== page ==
Chapter 7 is also known as liquidation bankruptcy. It involves the sale of assets that are not protected by bankruptcy and the distribution of the proceeds to creditors. The proceeds can cover your debts in as little as 3 months. Chapter 7 bankruptcy will be ideal if you don’t have a lot of assets that need protection.
Chapter 13 is also referred to as debt repayment or reorganization. It’s ideal for debtors who have many or valuable assets and don’t want to lose them. Basically, the debtor tables a proposal that shows how he/she plans to clear amounts owed within a given time frame. One gets the chance to clear all debts either partially or in full. You can also have others dismissed entirely.
Your attorney does a “means test” to determine which bankruptcy you are eligible for. In a nutshell, you may not be eligible for Chapter 7 if it’s evident that your income can settle debts under Chapter 13. Similarly, a Chapter 13 bankruptcy may be denied if your debts are too high in comparison to your income.
When is Bankruptcy a Good Idea
Being eligible for bankruptcy doesn’t necessarily mean that you need to file for one. It could be that all you need is a little professional advice on how to manage your finances.
You also have to contend with the fact that bankruptcy stays on your credit report for seven to ten years. That said, there are some circumstances that call for bankruptcy;
#1 When debt management programs don’t work
Credit counseling is a service offered by most financial advisors and organizations. You may be advised on how to reduce personal expenses in order to free more of your income to clear debts. Other measures include renegotiating terms with credit companies or other creditors.
When debt management fails, whether it’s due to non-commitment on your part or refusal by creditors, then bankruptcy could be your only way out.
#2 When you are being sued
A lawsuit filed by creditors can be tricky when you have no means of repaying and remaining liquid. The judgment could lead to the sale of assets or foreclosure on your properties. When faced with such eventualities, filing for bankruptcy could be the only way for you to remain afloat. The process offers you the chance to retain some of your property that would otherwise be auctioned.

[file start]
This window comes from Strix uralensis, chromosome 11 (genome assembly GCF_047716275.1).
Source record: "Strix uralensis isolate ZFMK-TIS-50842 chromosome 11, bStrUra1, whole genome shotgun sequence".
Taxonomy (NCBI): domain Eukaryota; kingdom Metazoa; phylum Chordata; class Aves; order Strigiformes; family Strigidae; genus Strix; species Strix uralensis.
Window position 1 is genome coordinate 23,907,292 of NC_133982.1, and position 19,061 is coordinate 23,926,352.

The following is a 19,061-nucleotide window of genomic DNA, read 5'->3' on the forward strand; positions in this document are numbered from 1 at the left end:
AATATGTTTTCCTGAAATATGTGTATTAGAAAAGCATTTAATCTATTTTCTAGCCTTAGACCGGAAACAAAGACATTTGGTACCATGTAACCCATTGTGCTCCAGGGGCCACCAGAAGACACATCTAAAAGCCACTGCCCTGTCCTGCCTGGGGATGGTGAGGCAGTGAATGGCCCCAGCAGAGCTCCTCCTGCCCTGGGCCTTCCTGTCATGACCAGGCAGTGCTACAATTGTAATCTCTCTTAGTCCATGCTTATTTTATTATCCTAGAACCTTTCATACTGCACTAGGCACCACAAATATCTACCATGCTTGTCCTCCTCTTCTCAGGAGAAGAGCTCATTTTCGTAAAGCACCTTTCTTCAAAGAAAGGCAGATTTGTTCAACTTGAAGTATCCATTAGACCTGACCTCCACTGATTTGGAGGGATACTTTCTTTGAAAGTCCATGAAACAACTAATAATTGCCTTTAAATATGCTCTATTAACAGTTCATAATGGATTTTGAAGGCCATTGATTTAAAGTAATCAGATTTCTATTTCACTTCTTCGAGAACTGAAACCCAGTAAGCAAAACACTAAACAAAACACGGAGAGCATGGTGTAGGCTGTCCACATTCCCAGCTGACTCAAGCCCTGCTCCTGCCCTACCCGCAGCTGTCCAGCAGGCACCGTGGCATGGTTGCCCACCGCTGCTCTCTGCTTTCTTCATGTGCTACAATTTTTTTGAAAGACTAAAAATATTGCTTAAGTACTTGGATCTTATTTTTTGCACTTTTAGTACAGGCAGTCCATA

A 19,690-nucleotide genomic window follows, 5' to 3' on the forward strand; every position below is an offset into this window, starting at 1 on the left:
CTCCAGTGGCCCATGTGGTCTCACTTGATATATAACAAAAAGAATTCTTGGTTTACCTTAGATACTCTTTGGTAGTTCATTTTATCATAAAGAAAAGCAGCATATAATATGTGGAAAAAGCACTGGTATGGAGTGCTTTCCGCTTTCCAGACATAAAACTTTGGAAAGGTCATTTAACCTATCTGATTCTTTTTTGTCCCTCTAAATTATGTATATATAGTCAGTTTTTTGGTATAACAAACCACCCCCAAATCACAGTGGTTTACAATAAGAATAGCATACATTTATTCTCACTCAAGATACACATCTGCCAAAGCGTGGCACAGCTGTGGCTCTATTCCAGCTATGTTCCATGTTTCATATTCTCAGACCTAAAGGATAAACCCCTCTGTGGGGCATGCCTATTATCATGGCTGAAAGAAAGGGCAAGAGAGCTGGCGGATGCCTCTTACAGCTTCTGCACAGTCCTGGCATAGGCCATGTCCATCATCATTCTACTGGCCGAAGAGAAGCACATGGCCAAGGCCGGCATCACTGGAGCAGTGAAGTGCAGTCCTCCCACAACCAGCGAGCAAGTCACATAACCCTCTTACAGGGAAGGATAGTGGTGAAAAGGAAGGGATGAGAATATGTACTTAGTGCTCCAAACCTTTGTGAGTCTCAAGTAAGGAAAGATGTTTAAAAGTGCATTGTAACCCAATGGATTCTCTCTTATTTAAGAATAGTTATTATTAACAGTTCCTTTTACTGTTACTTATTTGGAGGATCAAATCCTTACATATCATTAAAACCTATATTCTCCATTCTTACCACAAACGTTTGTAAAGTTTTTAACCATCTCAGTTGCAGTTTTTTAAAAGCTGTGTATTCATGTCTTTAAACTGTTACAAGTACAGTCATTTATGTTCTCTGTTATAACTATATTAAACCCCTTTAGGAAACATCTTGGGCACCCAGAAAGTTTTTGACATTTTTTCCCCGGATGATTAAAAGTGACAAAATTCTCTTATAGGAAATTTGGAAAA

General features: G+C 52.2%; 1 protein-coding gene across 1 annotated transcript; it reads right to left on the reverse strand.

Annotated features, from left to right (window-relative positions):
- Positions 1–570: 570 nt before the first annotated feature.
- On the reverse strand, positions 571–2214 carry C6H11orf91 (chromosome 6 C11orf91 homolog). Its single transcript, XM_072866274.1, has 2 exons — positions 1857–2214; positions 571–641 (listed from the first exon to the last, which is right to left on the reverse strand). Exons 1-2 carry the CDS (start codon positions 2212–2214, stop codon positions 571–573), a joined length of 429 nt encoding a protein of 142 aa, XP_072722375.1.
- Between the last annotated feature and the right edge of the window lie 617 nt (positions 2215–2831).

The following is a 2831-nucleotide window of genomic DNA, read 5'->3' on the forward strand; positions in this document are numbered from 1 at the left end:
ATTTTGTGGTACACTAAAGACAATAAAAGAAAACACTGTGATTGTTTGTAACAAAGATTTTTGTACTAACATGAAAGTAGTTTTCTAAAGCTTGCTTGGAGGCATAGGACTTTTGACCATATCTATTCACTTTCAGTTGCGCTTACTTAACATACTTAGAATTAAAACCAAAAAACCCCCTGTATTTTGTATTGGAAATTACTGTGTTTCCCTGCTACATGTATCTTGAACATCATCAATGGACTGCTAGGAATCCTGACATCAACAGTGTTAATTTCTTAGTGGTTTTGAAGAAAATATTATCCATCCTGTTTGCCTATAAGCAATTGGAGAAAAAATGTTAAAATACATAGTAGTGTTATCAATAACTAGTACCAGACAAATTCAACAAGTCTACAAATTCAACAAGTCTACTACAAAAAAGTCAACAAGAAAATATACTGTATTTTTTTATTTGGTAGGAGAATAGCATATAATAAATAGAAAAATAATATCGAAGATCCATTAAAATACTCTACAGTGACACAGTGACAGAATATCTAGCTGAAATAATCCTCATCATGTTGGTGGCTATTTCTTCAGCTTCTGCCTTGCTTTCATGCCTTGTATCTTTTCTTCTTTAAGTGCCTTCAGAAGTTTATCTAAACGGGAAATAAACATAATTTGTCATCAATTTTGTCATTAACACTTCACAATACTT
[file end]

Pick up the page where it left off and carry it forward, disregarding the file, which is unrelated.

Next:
#3 When faced with overwhelming medical bills
Most financial woes result from making wrong decisions on investments and credit lines. You may however find yourself faced with bills that are not of your own making. Such include medical bills that are not covered by insurance and are beyond your financial reach. In such circumstances, filing for bankruptcy is advisable; the bill will be discharged without over-tasking your income or your family’s finances.
#4 Insolvency Due to Industry Crisis
More often than not you will find yourself contemplating mortgage as an investment. When the industry is in a boom, then you are all set to make a profit on resale in the foreseeable future; that is however not always the case. Upward adjustments on mortgage repayments can leave you deep in debt. Filing for bankruptcy could be the only way of salvaging your property from mortgage lenders.
Bankruptcy is a federal court-protected financial tool that gives you a “fresh start” from the debt burden. The process becomes part of your credit report for 7-10 years. It can also lead to loss of assets hence should be done as a final result. If you are facing foreclosure, hefty medical bills or a creditor’s lawsuit then filing for bankruptcy could be your only way out. The above information gives you an overview of how to go about it.
Related Article: Life After Bankruptcy
Tips for Recovering Financially After Divorce
If life was a fairy tale, every marriage would last ‘until death’. Couples would spend their lives sharing not only love but co-depending on all matters including finances. Unfortunately, the reality is sometimes not kind and some marriages end up in divorce.